History and Fiction
Although Argolicus was a real person mentioned several times in Cassiodorus' Variae, the details of his personal life. are unknown. His tutor, Nikolaos, is a fictional character who has encouraged a love of literature and a rational mind in his pupil and lifelong friend.
Because, in the stories, Argolicus grew up with Cassiodorus I can easily imagine a scene like that in the illustration here of the two boys studying together with their tutors.
Read to Write
Reading is the inspiration for many writers to begin their own, writing career. For me it was reading and meeting an author when I was five. That's what I want to do, was my childhood thought. Creating stories seemed like such a magical way to live a life.
As an adult, the hard truth hit that having a story idea and creating a story is a path fraught with pitfalls. When I read my first short stories now, I am embarrassed at how they lacked story. Yep, those old tropes like a beginning, middle, and end, not to mention character revelation, action, description, and a story line that engages the reader.
Yes, there were scenes that even today can bring me to tears, but the story just did not hang together.
What's a writer to do? Learn story.
The best and most lasting way to learn story is to go into other stories. For fiction writers, there are three excellent ways to experience story.
Focus On Good Writers In and Out of Your Genre
Reading books from the perspective of a writer is much different than as a reader. Once you begin the journey of writing you begin to notice things that an average reader does not.
As you keep reading, you begin to start comparing your writing--in a good way. Would you use that plot device? Would your character have that flaw?
As you continue reading with a critical eye, you begin to see how writers, even major writers, have flaws. This is where it drags. I don't believe that character would naturally perform that action or say those words.
The more you read, the better you understand story.
Audiobooks and the Moments in Time
I used to have a book in different rooms--the bedroom, the kitchen, the living room. Now that I listen to audiobooks, I usually have one reading book in the bedroom and listen to audio books on my mobile device.
Applications like audible allow you to listen to books with some very dynamic readers. As you listen to the story, you can bookmark a passage with annotations like fight scene, forest description, interior monolog, deep point of view, etc. These bookmarks help later when you are constructing a certain passage in your story.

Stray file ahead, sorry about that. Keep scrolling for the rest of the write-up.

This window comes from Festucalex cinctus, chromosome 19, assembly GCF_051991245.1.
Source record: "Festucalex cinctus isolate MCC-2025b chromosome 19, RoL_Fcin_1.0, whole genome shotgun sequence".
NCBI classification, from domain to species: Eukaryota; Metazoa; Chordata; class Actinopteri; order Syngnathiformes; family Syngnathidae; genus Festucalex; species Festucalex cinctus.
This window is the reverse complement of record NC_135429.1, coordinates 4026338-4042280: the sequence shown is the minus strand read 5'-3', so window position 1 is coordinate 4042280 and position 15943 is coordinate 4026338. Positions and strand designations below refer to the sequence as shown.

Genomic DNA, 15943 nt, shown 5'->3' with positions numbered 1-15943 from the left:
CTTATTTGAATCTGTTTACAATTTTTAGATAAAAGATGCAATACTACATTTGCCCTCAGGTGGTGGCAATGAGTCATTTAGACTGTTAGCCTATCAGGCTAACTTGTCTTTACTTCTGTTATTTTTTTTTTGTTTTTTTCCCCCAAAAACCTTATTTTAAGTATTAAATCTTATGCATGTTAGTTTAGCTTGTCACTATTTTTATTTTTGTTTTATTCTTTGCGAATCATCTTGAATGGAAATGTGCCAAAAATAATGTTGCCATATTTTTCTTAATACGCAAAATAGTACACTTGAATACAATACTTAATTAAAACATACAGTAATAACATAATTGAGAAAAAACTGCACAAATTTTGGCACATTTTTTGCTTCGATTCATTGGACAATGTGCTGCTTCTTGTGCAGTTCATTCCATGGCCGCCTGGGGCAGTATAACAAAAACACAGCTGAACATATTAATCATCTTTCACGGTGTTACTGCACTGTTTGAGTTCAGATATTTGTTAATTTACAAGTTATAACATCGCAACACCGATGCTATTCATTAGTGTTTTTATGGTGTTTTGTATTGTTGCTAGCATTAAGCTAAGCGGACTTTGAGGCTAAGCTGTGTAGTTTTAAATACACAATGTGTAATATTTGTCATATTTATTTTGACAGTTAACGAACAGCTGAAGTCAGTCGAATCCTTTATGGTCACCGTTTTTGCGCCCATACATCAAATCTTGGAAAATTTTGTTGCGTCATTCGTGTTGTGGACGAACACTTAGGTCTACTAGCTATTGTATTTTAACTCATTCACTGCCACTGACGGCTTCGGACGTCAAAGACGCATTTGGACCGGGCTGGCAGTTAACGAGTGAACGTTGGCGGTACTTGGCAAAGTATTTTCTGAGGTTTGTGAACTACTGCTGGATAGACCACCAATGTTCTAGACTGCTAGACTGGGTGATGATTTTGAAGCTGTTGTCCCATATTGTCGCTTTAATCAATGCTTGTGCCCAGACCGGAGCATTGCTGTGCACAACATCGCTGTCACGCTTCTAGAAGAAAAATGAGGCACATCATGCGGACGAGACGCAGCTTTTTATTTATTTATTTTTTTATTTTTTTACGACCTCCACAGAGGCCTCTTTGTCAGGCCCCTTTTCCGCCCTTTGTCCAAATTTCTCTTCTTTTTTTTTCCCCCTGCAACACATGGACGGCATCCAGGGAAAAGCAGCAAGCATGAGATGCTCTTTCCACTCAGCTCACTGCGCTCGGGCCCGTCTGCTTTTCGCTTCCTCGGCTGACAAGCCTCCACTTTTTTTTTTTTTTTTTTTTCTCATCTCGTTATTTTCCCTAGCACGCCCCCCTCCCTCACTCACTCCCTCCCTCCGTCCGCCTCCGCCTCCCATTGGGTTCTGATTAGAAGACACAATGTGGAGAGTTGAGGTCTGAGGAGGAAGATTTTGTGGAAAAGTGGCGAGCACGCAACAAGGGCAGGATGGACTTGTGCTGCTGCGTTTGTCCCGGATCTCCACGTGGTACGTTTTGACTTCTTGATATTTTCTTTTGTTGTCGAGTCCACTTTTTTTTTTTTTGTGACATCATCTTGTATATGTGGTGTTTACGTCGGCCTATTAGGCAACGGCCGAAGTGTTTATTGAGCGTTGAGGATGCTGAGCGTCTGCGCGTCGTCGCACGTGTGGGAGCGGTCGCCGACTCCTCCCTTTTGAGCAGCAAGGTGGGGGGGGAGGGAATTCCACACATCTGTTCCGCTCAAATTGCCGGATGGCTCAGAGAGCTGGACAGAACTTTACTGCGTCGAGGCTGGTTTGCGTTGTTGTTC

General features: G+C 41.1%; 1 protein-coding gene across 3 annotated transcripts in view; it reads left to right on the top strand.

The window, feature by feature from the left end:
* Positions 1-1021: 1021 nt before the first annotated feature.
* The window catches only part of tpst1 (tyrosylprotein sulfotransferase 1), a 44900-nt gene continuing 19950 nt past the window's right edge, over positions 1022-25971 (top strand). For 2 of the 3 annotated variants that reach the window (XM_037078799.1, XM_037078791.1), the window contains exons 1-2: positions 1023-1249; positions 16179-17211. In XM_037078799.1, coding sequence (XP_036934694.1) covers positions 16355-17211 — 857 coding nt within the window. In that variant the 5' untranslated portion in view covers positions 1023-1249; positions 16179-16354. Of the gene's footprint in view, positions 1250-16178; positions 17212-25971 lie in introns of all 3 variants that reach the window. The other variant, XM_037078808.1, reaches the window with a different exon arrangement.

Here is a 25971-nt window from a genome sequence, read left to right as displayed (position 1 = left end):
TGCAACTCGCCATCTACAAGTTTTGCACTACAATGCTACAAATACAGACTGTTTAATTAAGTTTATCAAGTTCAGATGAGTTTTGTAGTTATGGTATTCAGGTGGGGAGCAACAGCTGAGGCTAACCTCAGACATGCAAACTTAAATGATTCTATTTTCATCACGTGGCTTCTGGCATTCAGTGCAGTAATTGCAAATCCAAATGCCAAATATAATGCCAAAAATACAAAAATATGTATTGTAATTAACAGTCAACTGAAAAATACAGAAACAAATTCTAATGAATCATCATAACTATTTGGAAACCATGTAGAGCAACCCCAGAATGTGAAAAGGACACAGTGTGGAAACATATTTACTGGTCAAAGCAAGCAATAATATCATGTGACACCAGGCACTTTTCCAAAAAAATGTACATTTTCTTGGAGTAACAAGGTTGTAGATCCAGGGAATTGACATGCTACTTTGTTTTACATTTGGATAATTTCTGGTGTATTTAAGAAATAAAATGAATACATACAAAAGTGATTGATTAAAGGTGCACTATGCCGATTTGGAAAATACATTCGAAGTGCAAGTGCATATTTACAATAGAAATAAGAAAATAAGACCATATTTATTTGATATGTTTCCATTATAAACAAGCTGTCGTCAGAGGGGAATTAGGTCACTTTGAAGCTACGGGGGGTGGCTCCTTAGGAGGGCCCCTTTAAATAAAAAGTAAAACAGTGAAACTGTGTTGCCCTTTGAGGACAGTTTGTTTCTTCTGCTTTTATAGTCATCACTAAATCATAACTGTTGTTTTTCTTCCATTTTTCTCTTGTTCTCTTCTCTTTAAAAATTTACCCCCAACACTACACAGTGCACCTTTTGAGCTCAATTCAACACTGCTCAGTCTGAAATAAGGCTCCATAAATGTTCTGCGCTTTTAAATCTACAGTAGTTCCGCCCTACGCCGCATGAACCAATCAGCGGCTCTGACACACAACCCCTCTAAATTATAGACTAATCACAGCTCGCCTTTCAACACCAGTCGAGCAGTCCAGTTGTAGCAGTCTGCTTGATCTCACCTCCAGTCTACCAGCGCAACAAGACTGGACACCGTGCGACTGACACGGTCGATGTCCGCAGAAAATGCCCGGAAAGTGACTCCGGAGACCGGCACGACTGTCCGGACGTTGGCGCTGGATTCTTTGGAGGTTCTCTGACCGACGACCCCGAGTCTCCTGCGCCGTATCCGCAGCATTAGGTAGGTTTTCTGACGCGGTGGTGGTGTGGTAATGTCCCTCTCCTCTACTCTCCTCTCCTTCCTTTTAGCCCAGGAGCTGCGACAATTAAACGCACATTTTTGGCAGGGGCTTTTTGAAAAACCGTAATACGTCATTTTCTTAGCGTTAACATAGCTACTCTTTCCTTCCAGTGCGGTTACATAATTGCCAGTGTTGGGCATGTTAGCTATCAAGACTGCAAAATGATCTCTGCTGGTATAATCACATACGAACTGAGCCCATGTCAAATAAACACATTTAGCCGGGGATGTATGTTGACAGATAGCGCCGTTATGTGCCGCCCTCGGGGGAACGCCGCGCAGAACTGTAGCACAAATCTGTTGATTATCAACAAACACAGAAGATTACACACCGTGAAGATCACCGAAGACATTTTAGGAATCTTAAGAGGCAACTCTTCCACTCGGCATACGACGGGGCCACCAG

Because audio books are on a mobile device you can listen while cooking, gardening, walking the dog, driving and many other activities of daily life that would keep you from sitting down with a book.
I've increased my fiction "reading" since I started using audio books several years ago.
The Basics of Story: Movies
Screenwriters struggle with story basics like how to keep the middle from sagging the same way novelists do. Because films are a collaborative project scripts are the skeleton for the story that allows for interpretation from directors, actors, set designers, lighting engineers, etc. But, story basics are key to a good film.
Unlike a novel which may take hours or days to read from beginning to end, a movie is two hours or less of time. And you can spend this time with friends and family as a diversion from your solitary writing time.
Those two hours are filled with sparks for ideas: plot twists, supporting character arcs, subplots, character reveals, and the crucial elements of story getting from the beginning to the end.
The same is true for film as well as books, watch in your genre and outside of your genre to see how story is constructed.
Books, Audio Books, Film
As writers, we can always improve our craft. Learning from other writers builds an accumulation of skill points that cannot be matched. Balance your writing time by learning from others.
If you are a first time writer, developmental editing can help you strengthen your story structure. Check out my content editing service on Reedsy.
Zara Altair, Author
The puzzle of politics, the mystery of murder in ancient Italy. After Rome, before the Middoe Ages, Italy belonged to the Ostrogoths.